The crisis of marriage goes on, and Catholics must bear the truth on high as a banner, undaunted and with joy. A work that colors the collapse and call-to-arms of our times is Mr. Chesterton’s “The Ballad of the White Horse,” in which a conquered king fearlessly wages war again against his conquers. So long as he fights for the right reason, he will fight. The words from his vision of the Mother of God should serve as the marching refrain for Catholic America as it is hurled somewhere over the rainbow:

The men of the East may spell the stars,
And times and triumphs mark,
But the men signed of the cross of Christ
Go gaily in the dark.

Though “the sky grows darker yet and the sea rises higher,” go gaily in the dark. Take heart. They are more tired of what Mr. Obama calls “victory,” than we are tired of shame, to paraphrase the Ballad. Marriage will not lose its meaning nor its fruitfulness so long as some are willing to hold true to the course. “Marriage is a duel to the death which no man of honor should decline,” wrote Gilbert Keith Chesterton, and the same can be said for the duel for marriage.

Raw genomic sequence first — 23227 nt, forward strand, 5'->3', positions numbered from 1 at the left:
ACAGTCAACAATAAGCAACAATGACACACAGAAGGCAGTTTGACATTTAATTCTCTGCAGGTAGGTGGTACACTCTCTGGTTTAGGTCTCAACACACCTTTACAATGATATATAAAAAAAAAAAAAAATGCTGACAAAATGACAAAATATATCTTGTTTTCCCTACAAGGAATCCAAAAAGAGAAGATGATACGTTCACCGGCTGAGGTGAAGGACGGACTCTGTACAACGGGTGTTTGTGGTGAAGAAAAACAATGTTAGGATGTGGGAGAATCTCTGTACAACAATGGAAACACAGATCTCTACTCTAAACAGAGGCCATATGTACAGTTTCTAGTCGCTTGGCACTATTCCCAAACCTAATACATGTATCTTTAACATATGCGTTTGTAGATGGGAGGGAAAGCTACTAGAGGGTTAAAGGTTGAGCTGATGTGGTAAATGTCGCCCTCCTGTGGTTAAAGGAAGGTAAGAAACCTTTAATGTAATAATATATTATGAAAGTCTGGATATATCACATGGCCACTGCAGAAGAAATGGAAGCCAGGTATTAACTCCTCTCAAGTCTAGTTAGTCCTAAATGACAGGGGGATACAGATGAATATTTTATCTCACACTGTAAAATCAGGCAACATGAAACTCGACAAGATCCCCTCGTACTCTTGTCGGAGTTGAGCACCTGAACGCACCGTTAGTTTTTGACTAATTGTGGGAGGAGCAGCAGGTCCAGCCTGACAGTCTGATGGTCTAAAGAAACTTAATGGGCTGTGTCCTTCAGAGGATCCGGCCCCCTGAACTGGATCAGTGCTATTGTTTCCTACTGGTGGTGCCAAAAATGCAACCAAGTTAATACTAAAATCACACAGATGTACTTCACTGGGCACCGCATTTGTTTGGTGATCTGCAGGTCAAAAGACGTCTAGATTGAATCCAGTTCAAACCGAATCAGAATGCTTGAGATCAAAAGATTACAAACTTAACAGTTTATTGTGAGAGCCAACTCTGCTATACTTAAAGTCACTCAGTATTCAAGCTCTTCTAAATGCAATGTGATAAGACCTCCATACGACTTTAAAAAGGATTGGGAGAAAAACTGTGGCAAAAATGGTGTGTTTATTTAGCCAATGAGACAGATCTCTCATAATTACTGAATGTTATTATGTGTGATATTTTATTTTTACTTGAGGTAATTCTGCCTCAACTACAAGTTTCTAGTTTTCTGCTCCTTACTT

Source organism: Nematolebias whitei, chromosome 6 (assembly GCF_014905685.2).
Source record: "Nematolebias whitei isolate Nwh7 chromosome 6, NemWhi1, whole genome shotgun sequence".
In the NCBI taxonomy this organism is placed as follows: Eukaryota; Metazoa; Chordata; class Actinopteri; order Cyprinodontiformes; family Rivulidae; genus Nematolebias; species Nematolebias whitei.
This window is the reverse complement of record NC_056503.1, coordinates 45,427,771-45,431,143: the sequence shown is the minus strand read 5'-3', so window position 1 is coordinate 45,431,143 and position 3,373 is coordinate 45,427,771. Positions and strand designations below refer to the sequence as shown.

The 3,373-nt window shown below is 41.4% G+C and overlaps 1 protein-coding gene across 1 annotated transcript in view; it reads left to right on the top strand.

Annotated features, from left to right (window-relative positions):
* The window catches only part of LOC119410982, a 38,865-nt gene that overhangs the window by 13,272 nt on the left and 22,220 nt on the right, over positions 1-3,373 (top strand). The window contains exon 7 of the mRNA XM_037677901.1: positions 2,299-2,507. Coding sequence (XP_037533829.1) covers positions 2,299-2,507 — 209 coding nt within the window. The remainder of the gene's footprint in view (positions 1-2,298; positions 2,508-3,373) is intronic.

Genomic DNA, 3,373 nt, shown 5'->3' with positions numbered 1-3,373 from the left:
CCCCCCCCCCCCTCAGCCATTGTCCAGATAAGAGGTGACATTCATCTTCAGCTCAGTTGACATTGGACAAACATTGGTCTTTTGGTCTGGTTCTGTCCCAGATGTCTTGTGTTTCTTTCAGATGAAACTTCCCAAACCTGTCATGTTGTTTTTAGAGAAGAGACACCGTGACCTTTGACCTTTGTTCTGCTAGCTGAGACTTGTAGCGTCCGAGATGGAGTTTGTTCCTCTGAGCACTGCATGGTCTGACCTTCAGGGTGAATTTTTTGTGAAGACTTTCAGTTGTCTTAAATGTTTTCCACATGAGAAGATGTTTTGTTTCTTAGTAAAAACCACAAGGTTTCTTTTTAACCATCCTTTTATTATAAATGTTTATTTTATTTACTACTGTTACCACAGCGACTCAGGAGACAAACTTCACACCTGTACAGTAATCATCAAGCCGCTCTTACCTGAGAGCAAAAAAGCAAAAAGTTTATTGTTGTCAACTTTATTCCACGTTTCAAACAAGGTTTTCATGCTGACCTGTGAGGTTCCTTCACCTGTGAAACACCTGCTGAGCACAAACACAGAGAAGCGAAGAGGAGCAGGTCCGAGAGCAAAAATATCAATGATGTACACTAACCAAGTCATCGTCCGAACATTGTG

Sean Fitzpatrick

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Sean Fitzpatrick is a graduate of Thomas Aquinas College and the Headmaster of Gregory the Great Academy. He lives in Scranton, PA with his wife and family of four.

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  • Morrie Chamberlain

    I just finished reading The Apostle of Common Sense and I find it amazing how prophetic Chesterton was.

    “Normal does not mean natural” indeed.

  • TerryC

    Certainly divine providence saw fit to place Chesterton in the time and place He did because he will be so necessary a source of common sense in the next century.

  • Louise

    Ain’t that the truth!